Knowledge transfer is critical to an organisation’s effective functioning. Loss of knowledge and related skills is the real hidden cost in an organisation’s operations. Where knowledge is deficient, timeliness, quality and service delivery suffer. Despite the relative low cost of knowledge transfer strategies, many businesses fail to develop appropriate approaches to knowledge retention and transfer. The exorbitant cost, sterility and under-utilisation of some knowledge management systems have become major deterrents to the effective management of organisational knowledge. Many public and private sector organisations have failed to capture the knowledge of those who have left the organisation through retirement, resignation or redundancy. Knowledge transfer is a key means of employee engagement in times of major staff losses. Increasingly, in the current global environment where services, innovation and intangibles dominate over physical products, knowledge acquisition and knowledge sharing are critical for competitive advantage and service delivery.
Our Knowledge Transfer Services include:
- Knowledge acquisition and sharing within action learning based activities
- Facilitation in the use of new technologies to capture and share knowledge
- Developing a culture that encourages knowledge sharing
- Analysis of knowledge sharing blockages and strategies to overcome them
- Workshops on the design, conduct and evaluation of action learning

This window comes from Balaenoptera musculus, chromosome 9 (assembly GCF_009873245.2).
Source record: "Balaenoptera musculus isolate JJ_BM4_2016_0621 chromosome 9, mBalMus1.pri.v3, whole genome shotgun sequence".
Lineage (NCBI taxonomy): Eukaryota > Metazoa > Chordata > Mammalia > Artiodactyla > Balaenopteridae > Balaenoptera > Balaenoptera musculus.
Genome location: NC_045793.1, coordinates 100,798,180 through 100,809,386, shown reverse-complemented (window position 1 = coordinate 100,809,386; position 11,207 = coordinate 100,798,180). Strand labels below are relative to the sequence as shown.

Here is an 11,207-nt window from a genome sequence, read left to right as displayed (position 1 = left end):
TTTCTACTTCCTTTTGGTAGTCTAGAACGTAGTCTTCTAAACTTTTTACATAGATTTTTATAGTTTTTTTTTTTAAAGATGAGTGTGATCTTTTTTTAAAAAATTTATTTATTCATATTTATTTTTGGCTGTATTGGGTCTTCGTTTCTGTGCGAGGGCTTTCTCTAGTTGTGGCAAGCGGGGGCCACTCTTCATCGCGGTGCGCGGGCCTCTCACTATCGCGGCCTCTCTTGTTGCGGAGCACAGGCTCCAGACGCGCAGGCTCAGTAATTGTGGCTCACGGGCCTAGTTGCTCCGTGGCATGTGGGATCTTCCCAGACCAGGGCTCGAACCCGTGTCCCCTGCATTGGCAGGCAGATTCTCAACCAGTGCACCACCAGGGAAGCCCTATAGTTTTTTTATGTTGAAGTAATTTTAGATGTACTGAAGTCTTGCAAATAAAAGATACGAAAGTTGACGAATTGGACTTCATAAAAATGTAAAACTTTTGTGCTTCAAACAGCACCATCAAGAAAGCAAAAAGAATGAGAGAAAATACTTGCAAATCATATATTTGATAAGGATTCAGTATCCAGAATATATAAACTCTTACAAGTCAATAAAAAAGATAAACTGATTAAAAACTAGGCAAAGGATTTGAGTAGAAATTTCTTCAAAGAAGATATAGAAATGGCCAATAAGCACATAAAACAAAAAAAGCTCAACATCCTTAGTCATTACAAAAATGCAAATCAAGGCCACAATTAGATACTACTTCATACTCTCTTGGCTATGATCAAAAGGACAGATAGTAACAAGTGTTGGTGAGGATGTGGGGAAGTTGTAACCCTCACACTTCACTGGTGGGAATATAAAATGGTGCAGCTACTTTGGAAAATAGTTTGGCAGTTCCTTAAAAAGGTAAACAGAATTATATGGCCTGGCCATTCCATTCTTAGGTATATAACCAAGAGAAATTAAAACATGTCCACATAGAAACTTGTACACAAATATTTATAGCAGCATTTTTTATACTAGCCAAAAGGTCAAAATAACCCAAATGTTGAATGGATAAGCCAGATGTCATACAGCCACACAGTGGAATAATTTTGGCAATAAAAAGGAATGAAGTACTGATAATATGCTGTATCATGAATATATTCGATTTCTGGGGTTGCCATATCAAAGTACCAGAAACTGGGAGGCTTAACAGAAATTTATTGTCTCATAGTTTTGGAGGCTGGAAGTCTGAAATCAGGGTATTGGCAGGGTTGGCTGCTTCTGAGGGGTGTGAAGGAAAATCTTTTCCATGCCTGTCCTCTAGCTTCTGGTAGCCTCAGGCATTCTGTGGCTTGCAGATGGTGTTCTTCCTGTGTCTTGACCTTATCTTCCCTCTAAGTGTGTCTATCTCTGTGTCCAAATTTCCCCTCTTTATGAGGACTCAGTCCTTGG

We believe that the approach to knowledge management should focus more on knowledge sharing and transfer than static knowledge storage. Knowledge should serve organisational goals and enable the delivery of outcomes. So in our perspective, knowledge transfer should occur through the processes of action learning in pursuit of organisational outcomes. We work with clients to facilitate knowledge sharing as an input to, and outcome from, results-driven learning and action. We draw on our extensive knowledge of new technologies to assist clients to effectively capture and share knowledge as a by-product of organisation improvement processes. One of the key outcomes from this approach is the ability to help staff and managers to make explicit their implicit knowledge and to open up this store of “success factors” to personal scrutiny and reflection. So the knowledge that is shared is the result of reflective practice that has proven its value to the individual and the organisation. Organisational knowledge should serve the organisation’s need for growth, improving operations, increasing profits or improving service delivery.